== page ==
Despite the availability of free vaccines and strong social norms surrounding vaccination in Sierra Leone, a significant number of children are not receiving their necessary vaccinations on time. A survey conducted as part of this study found that 79 percent of communities believed that parents who fail to vaccinate their children are negligent. However, only 56 percent of children complete the first-year series of vaccinations, with many receiving them late.3 

Vaccination promotion is critical in Sierra Leone due to the high rates of infant (75 deaths per 1,000 live births) and under-five mortality (134 deaths per 1,000 live births), which are among the highest globally.4 Furthermore, administering vaccines can prevent one-third of under-five diarrheal disease hospitalizations in the country. In addition to disease prevention, vaccination visits provide an ideal opportunity to monitor the overall health and well-being of children by recording their weight, height, and development, enabling the early detection of health issues such as malnutrition. 

Details of the Intervention

The researcher worked with IPA Sierra Leone and partnered with the Ministry of Health and Sanitation of Sierra Leone to implement a randomized evaluation aimed at improving rates of childhood immunization using color-coded bracelets. The study was conducted across 120 clinics in four districts of Sierra Leone: Kambia, Bombali, Tonkolili, and Western Area Rural, representing 10 percent of the country's public clinics. The study randomly assigned clinics to four groups, each receiving a specific intervention to test the effectiveness of bracelets as social signals in promoting vaccination and to determine the optimal placement of the bracelet in the vaccination sequence. All children in the same clinic received the same intervention.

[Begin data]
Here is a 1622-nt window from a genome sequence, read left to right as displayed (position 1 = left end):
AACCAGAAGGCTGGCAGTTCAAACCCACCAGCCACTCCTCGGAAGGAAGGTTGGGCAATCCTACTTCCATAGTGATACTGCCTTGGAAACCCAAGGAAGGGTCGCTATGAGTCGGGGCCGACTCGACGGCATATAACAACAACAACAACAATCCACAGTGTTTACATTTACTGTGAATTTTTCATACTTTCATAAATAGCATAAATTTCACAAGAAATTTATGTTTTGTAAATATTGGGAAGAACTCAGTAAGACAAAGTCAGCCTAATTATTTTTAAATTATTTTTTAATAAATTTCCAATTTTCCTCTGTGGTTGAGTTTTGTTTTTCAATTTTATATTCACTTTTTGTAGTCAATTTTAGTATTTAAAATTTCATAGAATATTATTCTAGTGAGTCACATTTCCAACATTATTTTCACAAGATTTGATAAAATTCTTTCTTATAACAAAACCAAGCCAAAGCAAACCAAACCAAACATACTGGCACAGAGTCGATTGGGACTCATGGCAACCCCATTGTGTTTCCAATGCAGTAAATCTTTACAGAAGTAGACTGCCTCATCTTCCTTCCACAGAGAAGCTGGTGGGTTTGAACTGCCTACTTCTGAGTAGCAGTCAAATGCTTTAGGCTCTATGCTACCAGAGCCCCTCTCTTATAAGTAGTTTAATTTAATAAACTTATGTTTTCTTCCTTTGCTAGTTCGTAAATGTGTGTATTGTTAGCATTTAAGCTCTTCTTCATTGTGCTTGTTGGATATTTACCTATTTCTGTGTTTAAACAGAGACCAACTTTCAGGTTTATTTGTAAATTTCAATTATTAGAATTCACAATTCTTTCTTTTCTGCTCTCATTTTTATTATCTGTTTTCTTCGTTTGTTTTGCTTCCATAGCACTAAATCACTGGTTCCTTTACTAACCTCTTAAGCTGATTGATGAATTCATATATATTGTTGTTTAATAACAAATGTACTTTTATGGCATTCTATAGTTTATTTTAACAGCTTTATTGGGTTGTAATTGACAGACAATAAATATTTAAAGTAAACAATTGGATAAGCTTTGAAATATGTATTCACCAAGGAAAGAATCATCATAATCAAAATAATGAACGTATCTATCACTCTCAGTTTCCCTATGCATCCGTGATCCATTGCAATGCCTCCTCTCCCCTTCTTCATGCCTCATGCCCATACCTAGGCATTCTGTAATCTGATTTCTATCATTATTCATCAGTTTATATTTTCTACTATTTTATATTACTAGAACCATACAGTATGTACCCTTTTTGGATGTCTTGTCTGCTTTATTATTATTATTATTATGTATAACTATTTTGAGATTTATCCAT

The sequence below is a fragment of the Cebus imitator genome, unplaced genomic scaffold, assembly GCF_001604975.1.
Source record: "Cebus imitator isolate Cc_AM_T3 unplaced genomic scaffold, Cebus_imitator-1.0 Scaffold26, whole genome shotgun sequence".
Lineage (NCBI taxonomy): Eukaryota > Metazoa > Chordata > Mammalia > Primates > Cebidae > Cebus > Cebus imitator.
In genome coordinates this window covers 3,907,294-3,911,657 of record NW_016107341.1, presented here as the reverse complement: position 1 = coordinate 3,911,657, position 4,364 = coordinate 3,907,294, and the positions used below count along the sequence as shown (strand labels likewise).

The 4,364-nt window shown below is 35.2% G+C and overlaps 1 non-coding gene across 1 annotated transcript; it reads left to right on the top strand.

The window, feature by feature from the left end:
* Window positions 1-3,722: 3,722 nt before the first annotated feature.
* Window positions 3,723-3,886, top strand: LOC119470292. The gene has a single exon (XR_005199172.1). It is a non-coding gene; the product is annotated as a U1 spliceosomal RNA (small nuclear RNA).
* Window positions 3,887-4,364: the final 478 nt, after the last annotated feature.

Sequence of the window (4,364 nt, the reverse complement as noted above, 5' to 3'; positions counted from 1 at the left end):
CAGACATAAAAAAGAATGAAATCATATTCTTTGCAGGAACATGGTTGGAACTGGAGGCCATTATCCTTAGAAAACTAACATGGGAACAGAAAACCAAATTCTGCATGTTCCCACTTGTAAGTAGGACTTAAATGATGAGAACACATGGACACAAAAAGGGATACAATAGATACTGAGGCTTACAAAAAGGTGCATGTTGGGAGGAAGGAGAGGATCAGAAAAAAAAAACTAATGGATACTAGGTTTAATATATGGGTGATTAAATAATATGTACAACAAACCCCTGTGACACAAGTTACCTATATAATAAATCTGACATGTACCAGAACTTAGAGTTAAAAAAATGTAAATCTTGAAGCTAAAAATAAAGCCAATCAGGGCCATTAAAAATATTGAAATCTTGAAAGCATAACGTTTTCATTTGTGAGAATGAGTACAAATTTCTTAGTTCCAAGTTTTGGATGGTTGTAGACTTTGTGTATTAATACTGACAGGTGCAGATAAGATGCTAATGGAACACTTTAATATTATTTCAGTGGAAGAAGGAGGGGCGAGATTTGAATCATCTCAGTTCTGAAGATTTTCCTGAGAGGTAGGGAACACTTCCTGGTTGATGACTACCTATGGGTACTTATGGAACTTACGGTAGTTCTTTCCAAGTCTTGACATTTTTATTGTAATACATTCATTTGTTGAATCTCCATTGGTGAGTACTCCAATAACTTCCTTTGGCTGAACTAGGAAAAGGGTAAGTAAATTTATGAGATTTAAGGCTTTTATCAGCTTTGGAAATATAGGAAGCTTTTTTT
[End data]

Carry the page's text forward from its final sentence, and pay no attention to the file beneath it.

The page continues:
Group 1, Signal at 4: enables others to determine whether a child was vaccinated on time for four or more vaccines or received fewer than four vaccines or had them late. 

Children receive a yellow "1st visit" bracelet when they come for the first vaccine, and if they come timely for all vaccines up to vaccine four, the yellow bracelet is exchanged for a green "4th visit" bracelet. If a child comes late, the bracelet is exchanged for an identical yellow "1st visit" bracelet. At vaccine five, the bracelet is exchanged for a new and identical one irrespective of timeliness.

Group 2, Signal at 5: enables others to determine if a child received all five vaccines on time, or received fewer, or took them late. 

Children receive a yellow "1st visit" bracelet when they come for the first vaccine, and if they come timely for all vaccines up to vaccine five, the yellow bracelet is exchanged for a green "5th visit" bracelet. If a child comes late, the bracelet is exchanged for an identical yellow "1st visit" bracelet.